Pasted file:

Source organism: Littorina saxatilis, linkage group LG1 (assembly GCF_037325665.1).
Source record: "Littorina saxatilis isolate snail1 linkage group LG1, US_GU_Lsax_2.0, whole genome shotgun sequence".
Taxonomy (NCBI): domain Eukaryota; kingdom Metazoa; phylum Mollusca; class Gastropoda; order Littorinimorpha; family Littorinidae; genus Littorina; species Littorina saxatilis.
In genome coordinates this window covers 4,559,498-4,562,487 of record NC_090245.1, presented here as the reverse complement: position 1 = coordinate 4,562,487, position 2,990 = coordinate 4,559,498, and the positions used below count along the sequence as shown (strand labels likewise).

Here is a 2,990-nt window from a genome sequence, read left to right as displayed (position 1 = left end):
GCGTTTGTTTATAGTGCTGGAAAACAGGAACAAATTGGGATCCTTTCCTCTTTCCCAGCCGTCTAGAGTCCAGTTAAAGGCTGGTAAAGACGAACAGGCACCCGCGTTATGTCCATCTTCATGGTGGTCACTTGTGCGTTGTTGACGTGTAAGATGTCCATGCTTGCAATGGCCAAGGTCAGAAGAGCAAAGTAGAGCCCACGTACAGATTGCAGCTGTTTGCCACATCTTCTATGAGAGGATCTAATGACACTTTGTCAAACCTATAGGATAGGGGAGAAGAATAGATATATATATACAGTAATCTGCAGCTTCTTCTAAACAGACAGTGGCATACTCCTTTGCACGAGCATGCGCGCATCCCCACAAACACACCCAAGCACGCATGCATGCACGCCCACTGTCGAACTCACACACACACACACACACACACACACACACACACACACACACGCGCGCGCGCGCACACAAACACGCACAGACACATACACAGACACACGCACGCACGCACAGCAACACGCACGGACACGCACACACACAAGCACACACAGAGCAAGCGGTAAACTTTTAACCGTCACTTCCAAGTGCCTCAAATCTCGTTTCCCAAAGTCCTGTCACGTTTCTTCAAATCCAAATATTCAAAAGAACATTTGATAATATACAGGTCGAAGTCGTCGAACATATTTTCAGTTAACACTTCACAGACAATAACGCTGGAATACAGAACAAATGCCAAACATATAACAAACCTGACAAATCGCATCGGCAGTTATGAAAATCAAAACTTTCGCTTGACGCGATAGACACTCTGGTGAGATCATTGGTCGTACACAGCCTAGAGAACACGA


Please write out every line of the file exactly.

Source organism: Littorina saxatilis, linkage group LG1 (assembly GCF_037325665.1).
Source record: "Littorina saxatilis isolate snail1 linkage group LG1, US_GU_Lsax_2.0, whole genome shotgun sequence".
Taxonomy (NCBI): domain Eukaryota; kingdom Metazoa; phylum Mollusca; class Gastropoda; order Littorinimorpha; family Littorinidae; genus Littorina; species Littorina saxatilis.
In genome coordinates this window covers 4,559,498-4,562,487 of record NC_090245.1, presented here as the reverse complement: position 1 = coordinate 4,562,487, position 2,990 = coordinate 4,559,498, and the positions used below count along the sequence as shown (strand labels likewise).

Here is a 2,990-nt window from a genome sequence, read left to right as displayed (position 1 = left end):
GCGTTTGTTTATAGTGCTGGAAAACAGGAACAAATTGGGATCCTTTCCTCTTTCCCAGCCGTCTAGAGTCCAGTTAAAGGCTGGTAAAGACGAACAGGCACCCGCGTTATGTCCATCTTCATGGTGGTCACTTGTGCGTTGTTGACGTGTAAGATGTCCATGCTTGCAATGGCCAAGGTCAGAAGAGCAAAGTAGAGCCCACGTACAGATTGCAGCTGTTTGCCACATCTTCTATGAGAGGATCTAATGACACTTTGTCAAACCTATAGGATAGGGGAGAAGAATAGATATATATATACAGTAATCTGCAGCTTCTTCTAAACAGACAGTGGCATACTCCTTTGCACGAGCATGCGCGCATCCCCACAAACACACCCAAGCACGCATGCATGCACGCCCACTGTCGAACTCACACACACACACACACACACACACACACACACACACACACACGCGCGCGCGCGCACACAAACACGCACAGACACATACACAGACACACGCACGCACGCACAGCAACACGCACGGACACGCACACACACAAGCACACACAGAGCAAGCGGTAAACTTTTAACCGTCACTTCCAAGTGCCTCAAATCTCGTTTCCCAAAGTCCTGTCACGTTTCTTCAAATCCAAATATTCAAAAGAACATTTGATAATATACAGGTCGAAGTCGTCGAACATATTTTCAGTTAACACTTCACAGACAATAACGCTGGAATACAGAACAAATGCCAAACATATAACAAACCTGACAAATCGCATCGGCAGTTATGAAAATCAAAACTTTCGCTTGACGCGATAGACACTCTGGTGAGATCATTGGTCGTACACAGCCTAGAGAACACGA